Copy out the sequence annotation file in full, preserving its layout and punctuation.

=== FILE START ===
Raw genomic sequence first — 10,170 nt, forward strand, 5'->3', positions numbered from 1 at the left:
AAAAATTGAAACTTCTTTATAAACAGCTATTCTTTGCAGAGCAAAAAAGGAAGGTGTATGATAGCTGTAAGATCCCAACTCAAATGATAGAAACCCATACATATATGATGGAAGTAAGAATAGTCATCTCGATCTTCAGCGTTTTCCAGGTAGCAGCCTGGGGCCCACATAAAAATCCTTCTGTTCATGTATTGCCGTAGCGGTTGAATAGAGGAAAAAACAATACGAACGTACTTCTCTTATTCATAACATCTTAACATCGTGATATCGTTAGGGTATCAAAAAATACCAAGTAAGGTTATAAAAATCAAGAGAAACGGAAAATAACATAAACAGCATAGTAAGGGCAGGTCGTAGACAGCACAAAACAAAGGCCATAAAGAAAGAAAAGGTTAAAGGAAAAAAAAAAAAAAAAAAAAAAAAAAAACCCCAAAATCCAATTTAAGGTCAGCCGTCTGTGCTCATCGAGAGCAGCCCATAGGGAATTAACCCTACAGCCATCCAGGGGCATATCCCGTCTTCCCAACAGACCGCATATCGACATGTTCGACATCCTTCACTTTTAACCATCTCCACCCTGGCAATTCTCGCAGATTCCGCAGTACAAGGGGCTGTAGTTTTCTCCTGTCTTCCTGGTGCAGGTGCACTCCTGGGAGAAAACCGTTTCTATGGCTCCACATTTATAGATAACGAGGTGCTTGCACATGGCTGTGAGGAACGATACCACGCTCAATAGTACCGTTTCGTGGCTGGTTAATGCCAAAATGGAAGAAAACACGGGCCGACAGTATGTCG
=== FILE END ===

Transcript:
Raw genomic sequence first — 10,170 nt, forward strand, 5'->3', positions numbered from 1 at the left:
AAAAATTGAAACTTCTTTATAAACAGCTATTCTTTGCAGAGCAAAAAAGGAAGGTGTATGATAGCTGTAAGATCCCAACTCAAATGATAGAAACCCATACATATATGATGGAAGTAAGAATAGTCATCTCGATCTTCAGCGTTTTCCAGGTAGCAGCCTGGGGCCCACATAAAAATCCTTCTGTTCATGTATTGCCGTAGCGGTTGAATAGAGGAAAAAACAATACGAACGTACTTCTCTTATTCATAACATCTTAACATCGTGATATCGTTAGGGTATCAAAAAATACCAAGTAAGGTTATAAAAATCAAGAGAAACGGAAAATAACATAAACAGCATAGTAAGGGCAGGTCGTAGACAGCACAAAACAAAGGCCATAAAGAAAGAAAAGGTTAAAGGAAAAAAAAAAAAAAAAAAAAAAAAAAAACCCCAAAATCCAATTTAAGGTCAGCCGTCTGTGCTCATCGAGAGCAGCCCATAGGGAATTAACCCTACAGCCATCCAGGGGCATATCCCGTCTTCCCAACAGACCGCATATCGACATGTTCGACATCCTTCACTTTTAACCATCTCCACCCTGGCAATTCTCGCAGATTCCGCAGTACAAGGGGCTGTAGTTTTCTCCTGTCTTCCTGGTGCAGGTGCACTCCTGGGAGAAAACCGTTTCTATGGCTCCACATTTATAGATAACGAGGTGCTTGCACATGGCTGTGAGGAACGATACCACGCTCAATAGTACCGTTTCGTGGCTGGTTAATGCCAAAATGGAAGAAAACACGGGCCGACAGTATGTCG